8 virtual try on clothing examples to inspire fashion brands
While sectors like furniture, beauty, and eyewear have been offering AR experiences for quite some time, the fashion industry has lagged behind. Mapping clothes to the human body with AR is complicated because you have to ensure that a garment adapts to unique body shapes and moves with the person “wearing” it. Although not yet perfect, body tracking is slowly improving. Lidar cameras, body segmentation, markerless body tracking, and pose estimation technologies have all made virtual try on clothing more realistic than ever.
As a result, an increasing number of brands are turning to 3D and AR experiences to allow customers to visualise clothing pieces before purchase, stand out in a competitive market, and reduce returns. Research by Shopify shows that 3D and AR can improve conversions by 97% and slash returns by up to 40%.
This next level of AR technology is still evolving, giving fashion companies the opportunity to become early adopters. Here are some brands already offering virtual try on clothing experiences.
Social AR virtual try on clothing
The number of people using AR is even higher on Snapchat. More than 200 million individuals take part in AR experiences on the app every day. However, rather than resting on its laurels, Snapchat continues to invest heavily in AR technology with the goal of becoming a leader when it comes to social shopping.
For example, in 2021, Snapchat debuted AR try ons for fashion, making it possible for users to virtually try on clothing and accessories through the platform. Importantly, Snapchat’s 3D Body Mesh and cloth simulation technologies mean that clothing pieces follow a user’s movements, blending the real and virtual worlds.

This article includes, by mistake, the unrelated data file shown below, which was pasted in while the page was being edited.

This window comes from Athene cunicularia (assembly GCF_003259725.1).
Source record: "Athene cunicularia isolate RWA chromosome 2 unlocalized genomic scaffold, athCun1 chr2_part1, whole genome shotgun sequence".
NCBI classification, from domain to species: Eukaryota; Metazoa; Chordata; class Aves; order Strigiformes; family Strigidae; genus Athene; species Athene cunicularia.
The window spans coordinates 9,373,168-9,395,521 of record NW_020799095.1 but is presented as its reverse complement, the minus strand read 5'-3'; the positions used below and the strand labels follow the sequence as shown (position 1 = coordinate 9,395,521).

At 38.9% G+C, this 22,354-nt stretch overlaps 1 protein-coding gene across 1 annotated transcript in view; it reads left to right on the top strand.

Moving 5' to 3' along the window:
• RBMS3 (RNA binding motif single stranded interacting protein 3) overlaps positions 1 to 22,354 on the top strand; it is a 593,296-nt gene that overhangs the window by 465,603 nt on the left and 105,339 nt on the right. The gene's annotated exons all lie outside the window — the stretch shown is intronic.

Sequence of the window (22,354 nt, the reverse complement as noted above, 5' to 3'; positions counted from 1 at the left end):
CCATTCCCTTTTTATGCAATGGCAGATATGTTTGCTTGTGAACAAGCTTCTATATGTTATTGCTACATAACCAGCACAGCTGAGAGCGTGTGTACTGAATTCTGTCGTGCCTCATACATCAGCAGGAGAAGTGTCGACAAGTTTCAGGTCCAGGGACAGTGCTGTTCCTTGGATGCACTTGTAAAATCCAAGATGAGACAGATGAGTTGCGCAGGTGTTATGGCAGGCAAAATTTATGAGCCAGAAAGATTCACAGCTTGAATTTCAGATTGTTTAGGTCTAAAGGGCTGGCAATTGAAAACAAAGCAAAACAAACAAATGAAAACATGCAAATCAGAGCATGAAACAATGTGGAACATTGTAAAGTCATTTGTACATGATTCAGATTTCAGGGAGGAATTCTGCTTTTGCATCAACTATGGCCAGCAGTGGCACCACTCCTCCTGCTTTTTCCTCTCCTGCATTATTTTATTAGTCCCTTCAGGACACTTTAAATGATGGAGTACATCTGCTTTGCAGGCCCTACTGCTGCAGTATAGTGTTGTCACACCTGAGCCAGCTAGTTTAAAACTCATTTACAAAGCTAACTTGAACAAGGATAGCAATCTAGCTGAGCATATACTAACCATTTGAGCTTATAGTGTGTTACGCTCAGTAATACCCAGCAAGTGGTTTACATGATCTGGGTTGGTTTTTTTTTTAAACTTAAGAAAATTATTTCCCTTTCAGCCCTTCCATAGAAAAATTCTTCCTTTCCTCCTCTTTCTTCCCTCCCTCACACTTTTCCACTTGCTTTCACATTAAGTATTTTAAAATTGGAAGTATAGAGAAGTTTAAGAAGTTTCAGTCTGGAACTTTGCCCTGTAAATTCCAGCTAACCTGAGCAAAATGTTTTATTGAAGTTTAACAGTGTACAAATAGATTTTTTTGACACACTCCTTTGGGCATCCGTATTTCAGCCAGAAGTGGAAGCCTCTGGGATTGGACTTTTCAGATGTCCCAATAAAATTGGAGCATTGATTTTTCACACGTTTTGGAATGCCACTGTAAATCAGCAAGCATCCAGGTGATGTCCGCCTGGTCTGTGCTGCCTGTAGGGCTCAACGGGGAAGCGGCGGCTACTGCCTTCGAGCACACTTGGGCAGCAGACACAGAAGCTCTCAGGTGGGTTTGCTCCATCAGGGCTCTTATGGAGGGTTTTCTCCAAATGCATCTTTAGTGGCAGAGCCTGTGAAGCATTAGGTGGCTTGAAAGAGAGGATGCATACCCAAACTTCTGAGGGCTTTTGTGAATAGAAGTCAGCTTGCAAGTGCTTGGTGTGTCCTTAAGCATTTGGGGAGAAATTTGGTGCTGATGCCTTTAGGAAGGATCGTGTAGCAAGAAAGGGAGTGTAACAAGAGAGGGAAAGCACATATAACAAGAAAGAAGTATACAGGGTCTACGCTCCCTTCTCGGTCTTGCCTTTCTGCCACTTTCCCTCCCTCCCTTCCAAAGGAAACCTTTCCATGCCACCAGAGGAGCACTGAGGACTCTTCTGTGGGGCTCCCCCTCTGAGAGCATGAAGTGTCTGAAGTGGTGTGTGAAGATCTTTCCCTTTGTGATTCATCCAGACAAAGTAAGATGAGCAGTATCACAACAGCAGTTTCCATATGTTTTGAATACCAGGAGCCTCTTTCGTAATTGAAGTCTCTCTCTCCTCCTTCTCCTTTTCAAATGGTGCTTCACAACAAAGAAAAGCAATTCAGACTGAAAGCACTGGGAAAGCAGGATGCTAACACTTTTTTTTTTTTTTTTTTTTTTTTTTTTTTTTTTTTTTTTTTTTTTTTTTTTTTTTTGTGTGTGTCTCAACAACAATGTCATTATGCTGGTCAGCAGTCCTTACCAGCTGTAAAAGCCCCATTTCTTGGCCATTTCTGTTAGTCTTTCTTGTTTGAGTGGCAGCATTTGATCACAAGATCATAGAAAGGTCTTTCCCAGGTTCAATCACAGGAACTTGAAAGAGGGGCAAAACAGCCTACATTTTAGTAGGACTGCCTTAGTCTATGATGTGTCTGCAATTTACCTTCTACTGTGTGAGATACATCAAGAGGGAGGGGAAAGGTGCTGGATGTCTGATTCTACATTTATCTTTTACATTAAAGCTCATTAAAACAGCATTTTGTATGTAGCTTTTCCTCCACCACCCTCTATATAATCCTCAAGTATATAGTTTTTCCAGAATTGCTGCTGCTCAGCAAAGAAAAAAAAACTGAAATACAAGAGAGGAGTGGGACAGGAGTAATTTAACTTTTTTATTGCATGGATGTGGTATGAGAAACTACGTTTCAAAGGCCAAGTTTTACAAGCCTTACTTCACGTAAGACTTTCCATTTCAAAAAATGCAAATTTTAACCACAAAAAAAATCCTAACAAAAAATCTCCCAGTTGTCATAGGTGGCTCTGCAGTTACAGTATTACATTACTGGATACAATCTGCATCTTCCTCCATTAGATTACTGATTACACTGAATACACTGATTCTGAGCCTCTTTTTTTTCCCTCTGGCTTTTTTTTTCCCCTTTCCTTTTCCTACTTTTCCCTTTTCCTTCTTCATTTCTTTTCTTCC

As more and more fashion brands launch AR try on experiences, we will see the technology improve further. In 2021, Snapchat acquired Ariel AI, an AI startup, and Fit Analytics, a machine learning platform that helps brands solve sizing issues. Clearly, the social media giant is determined to make virtual shopping as realistic as possible. It’s only a matter of time before other social platforms follow suit.
Farfetch is no stranger to AR. In 2020, the online luxury fashion retail platform launched a feature on its app that allowed shoppers to try on sneakers through AR before buying them. After activating the camera function, users could point their smartphones at their feet to see a 3D rendering of a chosen pair of shoes.
Now, the company is experimenting with Snapchat’s apparel try on tool. Snapchat users can virtually try on three jackets from Virgil Abloh’s Off-White collection. What’s more, they can do so by using their voice.
For example, if a user says, “show me a yellow windbreaker jacket,” the tool will look at Farfetch’s product catalogue to see if any items match the user’s request. The front-facing camera of a user’s phone will then display the jacket on their body, giving them a better idea of how it will look on them in real life.
Users can use the voice control function to take a picture or video of themselves while wearing the jacket, which they can share with friends and family or use for future reference. They can also buy the jacket directly from Snapchat.
Prada is also testing Snapchat’s try on tool. Shoppers can now virtually try on various different Prada bags.